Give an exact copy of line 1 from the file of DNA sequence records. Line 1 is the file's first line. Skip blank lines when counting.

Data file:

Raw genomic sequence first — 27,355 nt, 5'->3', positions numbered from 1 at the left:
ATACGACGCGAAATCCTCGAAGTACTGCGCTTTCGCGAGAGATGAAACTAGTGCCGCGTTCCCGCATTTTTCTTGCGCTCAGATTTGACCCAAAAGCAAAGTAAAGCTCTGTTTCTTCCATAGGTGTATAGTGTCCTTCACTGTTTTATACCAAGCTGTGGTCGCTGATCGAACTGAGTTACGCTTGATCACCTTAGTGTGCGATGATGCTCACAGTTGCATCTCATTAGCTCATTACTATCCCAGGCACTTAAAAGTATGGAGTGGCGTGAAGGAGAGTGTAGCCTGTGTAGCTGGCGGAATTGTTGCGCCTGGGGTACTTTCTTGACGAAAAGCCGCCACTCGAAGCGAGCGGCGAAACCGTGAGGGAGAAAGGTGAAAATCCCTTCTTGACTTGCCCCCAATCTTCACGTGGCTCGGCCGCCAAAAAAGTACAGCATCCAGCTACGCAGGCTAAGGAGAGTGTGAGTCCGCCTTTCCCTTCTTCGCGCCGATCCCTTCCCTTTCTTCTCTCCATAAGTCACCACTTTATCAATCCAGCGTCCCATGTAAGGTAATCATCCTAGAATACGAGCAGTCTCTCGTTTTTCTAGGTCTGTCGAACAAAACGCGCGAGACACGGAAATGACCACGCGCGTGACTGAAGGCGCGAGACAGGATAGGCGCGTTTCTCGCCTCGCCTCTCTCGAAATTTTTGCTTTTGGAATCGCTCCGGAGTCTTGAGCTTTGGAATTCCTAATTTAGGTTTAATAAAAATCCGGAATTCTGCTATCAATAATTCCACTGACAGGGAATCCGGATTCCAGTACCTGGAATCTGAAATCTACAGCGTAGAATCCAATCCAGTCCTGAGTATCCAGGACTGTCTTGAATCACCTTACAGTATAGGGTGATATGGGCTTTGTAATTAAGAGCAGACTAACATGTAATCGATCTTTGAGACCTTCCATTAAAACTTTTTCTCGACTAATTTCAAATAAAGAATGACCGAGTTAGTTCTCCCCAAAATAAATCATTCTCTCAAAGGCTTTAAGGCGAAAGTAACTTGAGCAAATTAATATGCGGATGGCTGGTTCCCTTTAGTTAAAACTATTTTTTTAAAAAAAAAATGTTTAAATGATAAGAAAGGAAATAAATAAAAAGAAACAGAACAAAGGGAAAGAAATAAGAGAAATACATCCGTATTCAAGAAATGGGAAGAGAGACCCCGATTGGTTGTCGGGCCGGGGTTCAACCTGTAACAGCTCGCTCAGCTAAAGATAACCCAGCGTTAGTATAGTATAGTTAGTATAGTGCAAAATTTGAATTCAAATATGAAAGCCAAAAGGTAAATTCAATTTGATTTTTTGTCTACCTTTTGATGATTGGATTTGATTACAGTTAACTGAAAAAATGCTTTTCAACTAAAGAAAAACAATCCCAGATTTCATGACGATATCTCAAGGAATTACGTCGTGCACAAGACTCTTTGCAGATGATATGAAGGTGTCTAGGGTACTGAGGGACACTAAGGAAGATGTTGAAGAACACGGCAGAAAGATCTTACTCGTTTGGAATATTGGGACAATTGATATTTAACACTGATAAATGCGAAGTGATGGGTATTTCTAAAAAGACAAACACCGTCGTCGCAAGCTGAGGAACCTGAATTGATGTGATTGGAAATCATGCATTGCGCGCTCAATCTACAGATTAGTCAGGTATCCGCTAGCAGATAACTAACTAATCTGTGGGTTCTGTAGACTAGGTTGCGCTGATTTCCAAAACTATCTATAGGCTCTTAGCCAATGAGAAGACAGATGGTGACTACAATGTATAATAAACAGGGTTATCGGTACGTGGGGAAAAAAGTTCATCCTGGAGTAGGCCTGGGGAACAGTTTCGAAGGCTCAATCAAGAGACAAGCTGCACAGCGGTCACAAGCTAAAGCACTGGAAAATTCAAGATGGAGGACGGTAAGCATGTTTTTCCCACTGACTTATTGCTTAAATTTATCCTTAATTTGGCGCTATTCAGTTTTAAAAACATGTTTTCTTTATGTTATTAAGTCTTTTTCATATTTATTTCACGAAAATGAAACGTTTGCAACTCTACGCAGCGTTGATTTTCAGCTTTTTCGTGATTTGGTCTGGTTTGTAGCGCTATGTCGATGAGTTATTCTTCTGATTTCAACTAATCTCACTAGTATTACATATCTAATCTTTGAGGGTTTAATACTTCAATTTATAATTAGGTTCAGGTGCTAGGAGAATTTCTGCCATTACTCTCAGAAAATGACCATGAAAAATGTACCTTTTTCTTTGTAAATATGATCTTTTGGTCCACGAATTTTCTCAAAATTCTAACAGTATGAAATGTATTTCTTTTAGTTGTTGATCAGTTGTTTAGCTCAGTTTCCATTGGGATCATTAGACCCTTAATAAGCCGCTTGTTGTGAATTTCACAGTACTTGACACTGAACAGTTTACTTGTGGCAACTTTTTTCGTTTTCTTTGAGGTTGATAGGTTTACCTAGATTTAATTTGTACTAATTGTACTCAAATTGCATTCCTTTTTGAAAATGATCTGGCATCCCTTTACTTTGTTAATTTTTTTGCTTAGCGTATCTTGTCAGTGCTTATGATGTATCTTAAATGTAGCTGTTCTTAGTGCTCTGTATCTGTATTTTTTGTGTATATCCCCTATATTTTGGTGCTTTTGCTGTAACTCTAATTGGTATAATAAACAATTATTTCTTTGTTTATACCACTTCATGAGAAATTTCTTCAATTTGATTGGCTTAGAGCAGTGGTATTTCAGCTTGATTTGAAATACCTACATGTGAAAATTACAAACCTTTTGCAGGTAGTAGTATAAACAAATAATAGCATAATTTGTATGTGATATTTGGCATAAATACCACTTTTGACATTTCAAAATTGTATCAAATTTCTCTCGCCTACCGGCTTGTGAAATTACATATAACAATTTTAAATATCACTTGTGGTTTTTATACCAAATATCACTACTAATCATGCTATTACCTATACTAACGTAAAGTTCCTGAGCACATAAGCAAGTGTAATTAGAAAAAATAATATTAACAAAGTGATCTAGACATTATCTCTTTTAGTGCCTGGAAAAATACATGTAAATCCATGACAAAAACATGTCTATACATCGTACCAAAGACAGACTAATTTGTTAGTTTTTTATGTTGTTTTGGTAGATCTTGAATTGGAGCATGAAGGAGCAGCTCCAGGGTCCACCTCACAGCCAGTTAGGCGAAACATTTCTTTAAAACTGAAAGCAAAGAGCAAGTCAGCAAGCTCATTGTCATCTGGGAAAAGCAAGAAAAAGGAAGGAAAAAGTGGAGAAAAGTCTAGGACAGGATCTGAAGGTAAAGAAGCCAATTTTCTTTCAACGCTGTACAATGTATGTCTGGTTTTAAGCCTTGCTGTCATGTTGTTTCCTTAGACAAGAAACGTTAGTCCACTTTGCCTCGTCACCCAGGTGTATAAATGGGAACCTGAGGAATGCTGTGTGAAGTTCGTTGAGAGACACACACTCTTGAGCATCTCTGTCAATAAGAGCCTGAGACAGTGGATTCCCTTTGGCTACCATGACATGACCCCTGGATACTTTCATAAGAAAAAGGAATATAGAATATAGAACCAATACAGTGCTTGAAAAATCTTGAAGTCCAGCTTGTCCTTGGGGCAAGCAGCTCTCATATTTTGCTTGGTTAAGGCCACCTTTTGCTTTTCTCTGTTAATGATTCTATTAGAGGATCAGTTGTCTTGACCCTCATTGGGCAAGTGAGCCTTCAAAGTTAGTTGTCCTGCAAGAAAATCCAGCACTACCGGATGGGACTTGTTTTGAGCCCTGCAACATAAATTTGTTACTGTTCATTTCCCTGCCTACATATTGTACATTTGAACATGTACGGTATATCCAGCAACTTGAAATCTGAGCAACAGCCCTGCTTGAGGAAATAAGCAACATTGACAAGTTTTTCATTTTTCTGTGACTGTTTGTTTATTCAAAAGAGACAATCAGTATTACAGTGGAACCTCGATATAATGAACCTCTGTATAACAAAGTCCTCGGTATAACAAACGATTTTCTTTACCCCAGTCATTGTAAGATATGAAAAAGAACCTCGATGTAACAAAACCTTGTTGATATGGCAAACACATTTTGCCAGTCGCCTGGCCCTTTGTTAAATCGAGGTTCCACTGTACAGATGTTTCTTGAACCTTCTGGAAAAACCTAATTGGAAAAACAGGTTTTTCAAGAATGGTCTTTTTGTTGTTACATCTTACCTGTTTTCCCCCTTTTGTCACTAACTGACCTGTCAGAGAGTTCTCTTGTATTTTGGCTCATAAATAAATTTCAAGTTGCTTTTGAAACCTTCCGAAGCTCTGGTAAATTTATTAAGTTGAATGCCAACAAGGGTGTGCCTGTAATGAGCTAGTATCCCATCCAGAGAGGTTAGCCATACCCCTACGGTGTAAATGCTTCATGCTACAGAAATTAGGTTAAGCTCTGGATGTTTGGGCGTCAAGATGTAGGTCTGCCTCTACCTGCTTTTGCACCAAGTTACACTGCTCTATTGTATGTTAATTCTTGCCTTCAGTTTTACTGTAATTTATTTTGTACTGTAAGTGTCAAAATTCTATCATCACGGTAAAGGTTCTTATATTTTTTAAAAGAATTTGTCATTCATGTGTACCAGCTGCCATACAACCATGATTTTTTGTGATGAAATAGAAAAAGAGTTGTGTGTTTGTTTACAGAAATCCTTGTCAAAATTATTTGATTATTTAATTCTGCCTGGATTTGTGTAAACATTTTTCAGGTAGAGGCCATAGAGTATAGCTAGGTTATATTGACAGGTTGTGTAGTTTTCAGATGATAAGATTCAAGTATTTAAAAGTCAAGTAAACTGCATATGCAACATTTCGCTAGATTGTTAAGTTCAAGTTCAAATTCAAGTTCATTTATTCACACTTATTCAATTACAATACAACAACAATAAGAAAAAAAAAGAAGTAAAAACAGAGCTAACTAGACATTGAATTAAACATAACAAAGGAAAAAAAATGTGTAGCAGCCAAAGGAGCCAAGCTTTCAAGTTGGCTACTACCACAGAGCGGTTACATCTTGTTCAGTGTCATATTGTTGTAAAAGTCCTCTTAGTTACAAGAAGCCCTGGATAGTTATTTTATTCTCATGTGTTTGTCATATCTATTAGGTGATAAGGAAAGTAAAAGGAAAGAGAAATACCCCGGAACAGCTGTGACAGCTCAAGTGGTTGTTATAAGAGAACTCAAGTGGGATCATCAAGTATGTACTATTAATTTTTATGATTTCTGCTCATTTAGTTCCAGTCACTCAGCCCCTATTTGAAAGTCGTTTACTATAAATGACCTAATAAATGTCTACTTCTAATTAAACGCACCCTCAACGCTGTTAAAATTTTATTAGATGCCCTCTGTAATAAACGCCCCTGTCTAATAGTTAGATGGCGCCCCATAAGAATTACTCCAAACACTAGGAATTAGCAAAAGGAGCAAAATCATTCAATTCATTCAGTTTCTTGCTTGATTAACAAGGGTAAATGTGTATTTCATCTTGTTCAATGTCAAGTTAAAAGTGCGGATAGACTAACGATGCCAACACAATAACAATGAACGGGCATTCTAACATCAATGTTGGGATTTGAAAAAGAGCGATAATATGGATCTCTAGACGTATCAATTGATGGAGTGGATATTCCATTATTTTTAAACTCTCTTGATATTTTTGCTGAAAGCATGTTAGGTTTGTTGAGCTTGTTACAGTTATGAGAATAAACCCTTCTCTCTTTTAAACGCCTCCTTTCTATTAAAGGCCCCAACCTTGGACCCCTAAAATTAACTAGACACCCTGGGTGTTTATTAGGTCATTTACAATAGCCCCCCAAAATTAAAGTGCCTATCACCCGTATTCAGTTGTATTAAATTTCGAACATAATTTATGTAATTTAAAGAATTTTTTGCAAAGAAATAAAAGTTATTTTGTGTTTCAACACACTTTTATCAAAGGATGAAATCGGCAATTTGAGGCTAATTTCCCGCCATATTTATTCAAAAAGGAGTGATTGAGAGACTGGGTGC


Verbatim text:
Raw genomic sequence first — 27,355 nt, 5'->3', positions numbered from 1 at the left: